There will be no language restrictions and, where possible, all literature will be translated.
Inclusion criteria for study design
Systematic reviews +/-meta-analyses
Routine healthcare studies
These study designs were chosen to ensure that the highest levels of evidence were pooled based on the aims of this review .
Exclusion criteria for study design
Reviews, discussion papers, non-research letters and editorials
Case studies and case series
The titles of the retrieved articles will be checked independently by two reviewers according to the above selection criteria and categorised as: included, not included and unsure. For those papers in the unsure category we will retrieve the abstract and re-categorise as above after further discussion on them. Any discrepancies will be resolved by consensus and if necessary a third reviewer will be consulted to arbitrate. Full text copies of potentially relevant studies will be obtained and their eligibility for inclusion independently assessed by two reviewers. Studies that do not fulfil all of the inclusion criteria will be excluded.
Risk of bias assessment strategy
Risk of bias assessments will be independently carried out on each study by two reviewers using the relevant version of the Critical Appraisal Skills Programme (CASP) quality assessment tool for systematic reviews , cohort studies  and case-control studies , which involves an assessment of both internal and external validity . Similarly, we will use the Effective Public Health Practice Project Quality Assessment Tool (EPHPP) for assessing other forms of quantitative studies such as cohort analyses, cross-sectional studies and routine healthcare studies . An overall grading and grading for the various components of each study (e.g. the appropriateness of the study design for the research question, the risk of selection bias, exposure measurement, and outcome assessment) will be given to each study. Any discrepancies will be resolved by discussion or, if agreement could not be reached, by arbitration by a third reviewer.
Analysis, data synthesis and reporting
Data will be independently extracted onto a customised data extraction sheet by two reviewers, and any discrepancies will be resolved by discussion or, if agreement could not be reached, by arbitration by a third reviewer.
A descriptive summary with data tables will be produced to summarise the literature. If clinically and statistically appropriate, meta-analysis using either fixed-effector random-effects modeling will be undertaken using methods suggested by Agresti and Coul . A narrative synthesis of the data will also be undertaken.
This review has been registered with the International Prospective Register of Systematic Reviews (PROSPERO) and has registration number CRD42013003702 allocated to it. The Preferred Reporting Items for Systematic Reviews and Meta-Analyses (PRISMA) checklist will be used to guide the reporting of the systematic review .
The occurrence of anaphylaxis can have a profound effect on the quality of life of the sufferer and their family. The risk of recurrence may be high and some attacks prove fatal, sometimes despite immediate, on-site treatment with epinephrine. Successfully identifying those at greatest risk of an initial attack, and a recurrence, could reduce morbidity, but this has proved difficult in practice using demographic and clinical markers. Secondary analyses of routine sources of data have proved helpful in describing the epidemiology of anaphylaxis though the estimates generated would be considered more reliable if the data could be validated and linked across primary and secondary care sectors. Such validation work needs to be prioritized. This review will aid in providing some estimates of the frequency of anaphylaxis in Europe. At present, the best epidemiological estimates appear to come from North-West Europe, but more information is needed from Southern and Eastern Europe.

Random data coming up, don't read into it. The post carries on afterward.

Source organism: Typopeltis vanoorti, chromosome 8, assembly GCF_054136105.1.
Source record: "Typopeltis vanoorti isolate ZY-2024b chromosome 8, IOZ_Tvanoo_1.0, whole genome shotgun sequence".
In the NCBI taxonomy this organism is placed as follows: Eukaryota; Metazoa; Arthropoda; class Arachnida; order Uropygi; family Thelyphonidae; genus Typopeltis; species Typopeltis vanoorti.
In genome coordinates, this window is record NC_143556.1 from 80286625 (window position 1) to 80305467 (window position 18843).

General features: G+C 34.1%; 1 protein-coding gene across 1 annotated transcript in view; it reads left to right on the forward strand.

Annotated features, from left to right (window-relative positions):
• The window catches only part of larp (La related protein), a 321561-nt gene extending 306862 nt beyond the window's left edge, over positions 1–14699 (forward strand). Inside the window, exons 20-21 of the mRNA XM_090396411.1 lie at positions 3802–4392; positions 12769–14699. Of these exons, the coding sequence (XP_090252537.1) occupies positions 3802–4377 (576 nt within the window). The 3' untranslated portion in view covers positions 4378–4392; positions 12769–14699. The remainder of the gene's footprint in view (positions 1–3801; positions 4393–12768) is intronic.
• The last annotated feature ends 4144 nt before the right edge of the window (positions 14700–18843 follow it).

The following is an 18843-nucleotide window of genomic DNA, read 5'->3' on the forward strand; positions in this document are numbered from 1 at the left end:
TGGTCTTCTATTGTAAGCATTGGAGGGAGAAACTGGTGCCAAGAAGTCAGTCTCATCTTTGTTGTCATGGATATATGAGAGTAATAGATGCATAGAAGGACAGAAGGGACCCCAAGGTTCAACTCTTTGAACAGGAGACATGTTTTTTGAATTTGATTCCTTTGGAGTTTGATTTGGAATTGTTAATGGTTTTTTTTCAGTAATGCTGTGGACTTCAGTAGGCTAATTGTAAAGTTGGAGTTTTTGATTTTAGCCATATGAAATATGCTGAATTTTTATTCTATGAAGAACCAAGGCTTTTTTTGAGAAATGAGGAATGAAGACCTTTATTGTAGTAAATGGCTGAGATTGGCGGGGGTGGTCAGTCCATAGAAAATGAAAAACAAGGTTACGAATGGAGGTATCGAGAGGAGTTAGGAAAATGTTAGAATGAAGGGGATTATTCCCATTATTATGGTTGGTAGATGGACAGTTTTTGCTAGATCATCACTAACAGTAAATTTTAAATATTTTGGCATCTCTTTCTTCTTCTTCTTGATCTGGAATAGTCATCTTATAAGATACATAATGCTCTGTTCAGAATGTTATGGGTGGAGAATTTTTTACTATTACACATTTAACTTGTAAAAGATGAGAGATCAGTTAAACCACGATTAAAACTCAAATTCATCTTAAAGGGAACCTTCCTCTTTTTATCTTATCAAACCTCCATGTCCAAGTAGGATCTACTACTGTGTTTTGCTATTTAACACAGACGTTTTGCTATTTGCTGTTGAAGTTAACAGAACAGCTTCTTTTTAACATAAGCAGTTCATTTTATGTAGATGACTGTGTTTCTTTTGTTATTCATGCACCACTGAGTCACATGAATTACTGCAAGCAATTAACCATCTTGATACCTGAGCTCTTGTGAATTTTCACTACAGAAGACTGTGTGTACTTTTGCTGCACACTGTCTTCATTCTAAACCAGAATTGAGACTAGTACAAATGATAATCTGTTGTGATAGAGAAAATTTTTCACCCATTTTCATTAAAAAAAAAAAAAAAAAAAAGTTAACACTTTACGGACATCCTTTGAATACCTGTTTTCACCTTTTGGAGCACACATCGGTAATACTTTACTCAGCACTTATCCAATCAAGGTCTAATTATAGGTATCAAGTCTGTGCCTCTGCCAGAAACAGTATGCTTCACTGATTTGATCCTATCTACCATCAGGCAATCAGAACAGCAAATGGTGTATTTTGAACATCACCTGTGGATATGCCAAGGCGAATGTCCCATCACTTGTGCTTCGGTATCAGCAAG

European academy of allergy and clinical immunology
Effective public health practice project quality assessment tool
Organization for economic co-operation and development
Critical appraisal skills programme
Prospective register of systematic reviews
Preferred reporting items for systematic reviews and meta-analyses.
Anaphylaxis Taskforce Group Members: Abdelouahab Bellou (Medical School, University of Rennes 1, Chu de Rennes, 2 rue Henry Le Guilloux, Rennes 35000, France; Abdelouahab.BELLOU@chu-rennes.fr) Maria Beatrice Bilò (Azienda Ospedaliero-Universitaria, Ospedali Riuniti, Ancona, Italy; firstname.lastname@example.org), Knut Brockow (University Hospital of Munich Bavariaring 19 80336 Munich, Germany; email@example.com), Victòria Cardona (S. Al · lergologia, S. Medicina Interna, Hospital Vall d’Hebron Ps. Vall d’Hebron 119-129, 08035 Barcelona, Spain; firstname.lastname@example.org), Tony Dubois (Department of Paediatrics, Division of Paediatric Pulmonology and Paediatric Allergy, University Medical Centre Groningen, University of Groningen, PO Box 30.001, 9700 RB Groningen, The Netherlands; email@example.com), Audrey Dunn Galvin (University College Cork, College Rad, Ireland; A.DunnGalvin@ucc.ie), Philippe Eigenmann (University Hospital Geneva 6, Rue Willy-Donze CH-1211 Geneva 14, Switzerland; Philippe.Eigenmann@hcuge.ch), Laurie Harada (Anaphylaxis Canada, 2005 Sheppard Avenue East, Suite 800, Toronto, Ontario, M2J 5BD, Canada; firstname.lastname@example.org), Gideon Lack (Department of Pediatric Allergy, Division of Asthma, Allergy & Lung Biology, King’s College London, MRC & Asthma UK Centre in Allergic Mechanisms of Asthma, London, UK; email@example.com), Bodo Niggemann (Charité University Charitestraße 1, 10117 Berlin, Germany; Bodo.Niggemann@charite.de), Alexandra Santos (Department of Pediatric Allergy, Division of Asthma, Allergy & Lung Biology, King’s College London, MRC & Asthma UK Centre in Allergic Mechanisms of Asthma, London, UK; firstname.lastname@example.org), Frans Timmermans (European Anaphylaxis Taskforce - Nederlands Anafylaxis Netwerk, Dordrecht, The Netherlands; email@example.com), BerberVlieg–Boerstra (Emma Children’s Hospital, Pediatric Respiratory Medicine and Allergy, Academic Medical Center, University of Amsterdam, The Netherlands firstname.lastname@example.org), Thomas Werfel (Hanover Medical School, Carl-Neuberg; -Straße 1 30625 Hanover, Germany; email@example.com), Quiza Zolkipli (firstname.lastname@example.org) for all their useful suggestions.
University of Edinburgh, Teviot Place
University of Tampere
University of Ottawa
St. George’s University, Cranmer Terrace
Open University, Walton Hall
Padua General University Hospital
Faculty of Medicine, University of Southampton
Charité University Charitestraße 1
Centre for Population Health Sciences, The University of Edinburgh Medical School
European Academy of Allergy and Clinical Immunology Food Allergy and Anaphylaxis Guidelines group